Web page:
Saving energy isn’t fun like watching a movie in high-def or hearing music outside on the patio. It isn’t sexy like having a sleek new pair of speakers in the living room or a super-smart remote to operate your entire A/V rack. Frankly, it can be a real turn off. Especially when it means depriving yourself of all those fun, sexy, cool technologies. But do you really have to give all that up?
Lots of custom electronics professionals think it’s possible to save energy without sacrificing much at all. One of the best analogies comes from Evan Struhl of Cutting Edge Systems, a custom electronics design and installation firm in Westford, Mass. “Saving energy is like being on a diet,” he explains. “If you limit yourself too much, you’ll never stick with it.”
I like his thinking. You shouldn’t feel guilty about watching movies on a rainy afternoon or keeping your music system humming during a dinner party. It’s ridiculous to wear a parka so you can lower the thermostat 8 degrees or to cook a meal in the dark so you can save on electricity for those 20 minutes.
When you’re on an “energy diet,” it’s okay to splurge occasionally—like keeping the lights and music at full intensity while friends are over—as long as you cut back other times. These other times might be when you’re sleeping, away at work or on vacation or any time you want to “exercise” to get your energy diet back on track.
Unlike a typical diet that requires hard work and dedication to lose weight, though, Struhl’s diet requires no more effort than touching a button on a touchpanel. For each of his customers, Struhl creates a special screen-based interface that displays a number of diet plans, each represented by a button. For example, one button might be called CARBON SAVER, the one you touch to throw your diet into high gear. In this setting, you might have the thermostats set back to 65, the lights fade to a 30 percent intensity level, and all the A/V equipment power down. And when you want to splurge, an ENTERTAIN button could brighten the family room lights, warm up the house to 70 and activate your whole-house music system and big-screen TV in the rec room.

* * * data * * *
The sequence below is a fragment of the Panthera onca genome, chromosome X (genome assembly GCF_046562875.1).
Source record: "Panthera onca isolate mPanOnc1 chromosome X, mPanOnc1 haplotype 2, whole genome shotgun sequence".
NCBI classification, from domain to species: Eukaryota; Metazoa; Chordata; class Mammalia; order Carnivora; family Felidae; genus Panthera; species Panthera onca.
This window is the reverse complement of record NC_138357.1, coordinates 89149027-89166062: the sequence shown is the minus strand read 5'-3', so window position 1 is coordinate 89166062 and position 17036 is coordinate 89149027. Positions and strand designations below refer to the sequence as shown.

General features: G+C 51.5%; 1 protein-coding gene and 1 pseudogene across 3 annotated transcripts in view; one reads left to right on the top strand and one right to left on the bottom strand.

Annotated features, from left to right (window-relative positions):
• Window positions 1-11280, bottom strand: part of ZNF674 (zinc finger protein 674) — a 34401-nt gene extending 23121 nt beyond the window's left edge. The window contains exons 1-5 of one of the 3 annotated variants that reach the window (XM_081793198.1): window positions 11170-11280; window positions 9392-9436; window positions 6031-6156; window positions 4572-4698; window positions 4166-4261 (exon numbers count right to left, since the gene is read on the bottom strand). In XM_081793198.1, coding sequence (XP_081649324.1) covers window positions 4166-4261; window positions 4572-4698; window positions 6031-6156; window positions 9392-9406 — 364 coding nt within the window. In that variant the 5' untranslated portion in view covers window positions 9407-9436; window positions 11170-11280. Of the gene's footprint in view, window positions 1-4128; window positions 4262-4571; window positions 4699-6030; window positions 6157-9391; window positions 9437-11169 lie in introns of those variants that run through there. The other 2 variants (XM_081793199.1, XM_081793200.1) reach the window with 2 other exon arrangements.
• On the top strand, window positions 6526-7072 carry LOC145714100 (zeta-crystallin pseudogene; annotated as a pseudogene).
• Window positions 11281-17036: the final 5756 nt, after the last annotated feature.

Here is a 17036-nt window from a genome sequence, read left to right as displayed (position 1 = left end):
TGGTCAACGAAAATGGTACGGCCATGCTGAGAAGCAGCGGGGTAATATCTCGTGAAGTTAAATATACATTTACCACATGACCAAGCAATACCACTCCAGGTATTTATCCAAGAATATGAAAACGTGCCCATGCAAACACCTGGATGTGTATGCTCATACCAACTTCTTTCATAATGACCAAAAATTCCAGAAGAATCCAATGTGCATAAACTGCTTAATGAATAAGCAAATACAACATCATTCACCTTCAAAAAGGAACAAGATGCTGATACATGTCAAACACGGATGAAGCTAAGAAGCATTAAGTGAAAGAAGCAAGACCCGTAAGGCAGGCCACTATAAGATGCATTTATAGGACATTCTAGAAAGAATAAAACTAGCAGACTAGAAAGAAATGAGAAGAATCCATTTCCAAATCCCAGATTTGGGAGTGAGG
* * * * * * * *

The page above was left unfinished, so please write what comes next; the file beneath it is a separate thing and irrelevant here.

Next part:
Struhl goes so far as to divide his energy diets into two categories: fuel and electricity. It’s kind of like carbs and fat grams. There will be times when you need more carbs than fat in your diet (and vice versa), just as there are times when you’ll need more fuel than electricity. Again, following Struhl’s fuel and electricity diets are easy. You just press a button … no squinting to read the labels on packaging or keeping elaborate food diaries are necessary.
If only Struhl could create a button to help me shed these last five pounds.
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Lisa Montgomery has been writing about home technology for 15 years, with a focus on the impact of electronics on a modern lifestyle.